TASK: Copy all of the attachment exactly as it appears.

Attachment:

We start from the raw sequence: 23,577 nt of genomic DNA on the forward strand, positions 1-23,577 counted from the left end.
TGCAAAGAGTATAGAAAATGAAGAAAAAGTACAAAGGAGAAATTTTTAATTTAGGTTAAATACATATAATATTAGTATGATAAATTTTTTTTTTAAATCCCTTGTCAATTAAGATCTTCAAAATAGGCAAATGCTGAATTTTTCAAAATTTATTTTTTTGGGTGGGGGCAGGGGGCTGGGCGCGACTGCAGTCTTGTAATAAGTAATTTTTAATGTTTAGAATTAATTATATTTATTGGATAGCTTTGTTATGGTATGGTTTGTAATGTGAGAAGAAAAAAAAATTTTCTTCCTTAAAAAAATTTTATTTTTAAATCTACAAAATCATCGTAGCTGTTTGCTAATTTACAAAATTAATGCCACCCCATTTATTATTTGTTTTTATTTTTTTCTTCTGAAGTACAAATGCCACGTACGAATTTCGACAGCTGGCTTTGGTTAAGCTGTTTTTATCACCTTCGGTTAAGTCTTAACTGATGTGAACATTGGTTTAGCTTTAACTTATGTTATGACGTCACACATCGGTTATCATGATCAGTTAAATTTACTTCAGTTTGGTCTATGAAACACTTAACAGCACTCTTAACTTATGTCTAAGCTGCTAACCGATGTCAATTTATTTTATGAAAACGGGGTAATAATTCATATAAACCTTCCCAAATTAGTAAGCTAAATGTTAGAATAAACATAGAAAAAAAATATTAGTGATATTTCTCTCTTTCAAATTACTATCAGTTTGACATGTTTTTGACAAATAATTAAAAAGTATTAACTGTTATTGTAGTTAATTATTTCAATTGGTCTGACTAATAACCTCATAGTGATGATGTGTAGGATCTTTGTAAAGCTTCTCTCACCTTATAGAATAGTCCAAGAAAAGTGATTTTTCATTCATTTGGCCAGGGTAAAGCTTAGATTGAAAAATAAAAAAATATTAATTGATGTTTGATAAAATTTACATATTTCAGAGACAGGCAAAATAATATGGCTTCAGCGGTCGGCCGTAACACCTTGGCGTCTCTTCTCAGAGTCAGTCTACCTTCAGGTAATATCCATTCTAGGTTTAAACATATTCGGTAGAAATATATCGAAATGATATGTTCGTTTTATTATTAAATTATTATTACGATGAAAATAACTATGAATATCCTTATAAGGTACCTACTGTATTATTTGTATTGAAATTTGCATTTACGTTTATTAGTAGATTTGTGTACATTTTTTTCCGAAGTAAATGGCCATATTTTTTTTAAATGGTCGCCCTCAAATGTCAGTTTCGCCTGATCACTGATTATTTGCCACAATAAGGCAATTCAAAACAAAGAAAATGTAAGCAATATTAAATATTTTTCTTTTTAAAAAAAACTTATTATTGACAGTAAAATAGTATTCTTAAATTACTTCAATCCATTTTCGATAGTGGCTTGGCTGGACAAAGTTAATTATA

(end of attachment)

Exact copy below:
We start from the raw sequence: 23,577 nt of genomic DNA on the forward strand, positions 1-23,577 counted from the left end.
TGCAAAGAGTATAGAAAATGAAGAAAAAGTACAAAGGAGAAATTTTTAATTTAGGTTAAATACATATAATATTAGTATGATAAATTTTTTTTTTAAATCCCTTGTCAATTAAGATCTTCAAAATAGGCAAATGCTGAATTTTTCAAAATTTATTTTTTTGGGTGGGGGCAGGGGGCTGGGCGCGACTGCAGTCTTGTAATAAGTAATTTTTAATGTTTAGAATTAATTATATTTATTGGATAGCTTTGTTATGGTATGGTTTGTAATGTGAGAAGAAAAAAAAATTTTCTTCCTTAAAAAAATTTTATTTTTAAATCTACAAAATCATCGTAGCTGTTTGCTAATTTACAAAATTAATGCCACCCCATTTATTATTTGTTTTTATTTTTTTCTTCTGAAGTACAAATGCCACGTACGAATTTCGACAGCTGGCTTTGGTTAAGCTGTTTTTATCACCTTCGGTTAAGTCTTAACTGATGTGAACATTGGTTTAGCTTTAACTTATGTTATGACGTCACACATCGGTTATCATGATCAGTTAAATTTACTTCAGTTTGGTCTATGAAACACTTAACAGCACTCTTAACTTATGTCTAAGCTGCTAACCGATGTCAATTTATTTTATGAAAACGGGGTAATAATTCATATAAACCTTCCCAAATTAGTAAGCTAAATGTTAGAATAAACATAGAAAAAAAATATTAGTGATATTTCTCTCTTTCAAATTACTATCAGTTTGACATGTTTTTGACAAATAATTAAAAAGTATTAACTGTTATTGTAGTTAATTATTTCAATTGGTCTGACTAATAACCTCATAGTGATGATGTGTAGGATCTTTGTAAAGCTTCTCTCACCTTATAGAATAGTCCAAGAAAAGTGATTTTTCATTCATTTGGCCAGGGTAAAGCTTAGATTGAAAAATAAAAAAATATTAATTGATGTTTGATAAAATTTACATATTTCAGAGACAGGCAAAATAATATGGCTTCAGCGGTCGGCCGTAACACCTTGGCGTCTCTTCTCAGAGTCAGTCTACCTTCAGGTAATATCCATTCTAGGTTTAAACATATTCGGTAGAAATATATCGAAATGATATGTTCGTTTTATTATTAAATTATTATTACGATGAAAATAACTATGAATATCCTTATAAGGTACCTACTGTATTATTTGTATTGAAATTTGCATTTACGTTTATTAGTAGATTTGTGTACATTTTTTTCCGAAGTAAATGGCCATATTTTTTTTAAATGGTCGCCCTCAAATGTCAGTTTCGCCTGATCACTGATTATTTGCCACAATAAGGCAATTCAAAACAAAGAAAATGTAAGCAATATTAAATATTTTTCTTTTTAAAAAAAACTTATTATTGACAGTAAAATAGTATTCTTAAATTACTTCAATCCATTTTCGATAGTGGCTTGGCTGGACAAAGTTAATTATA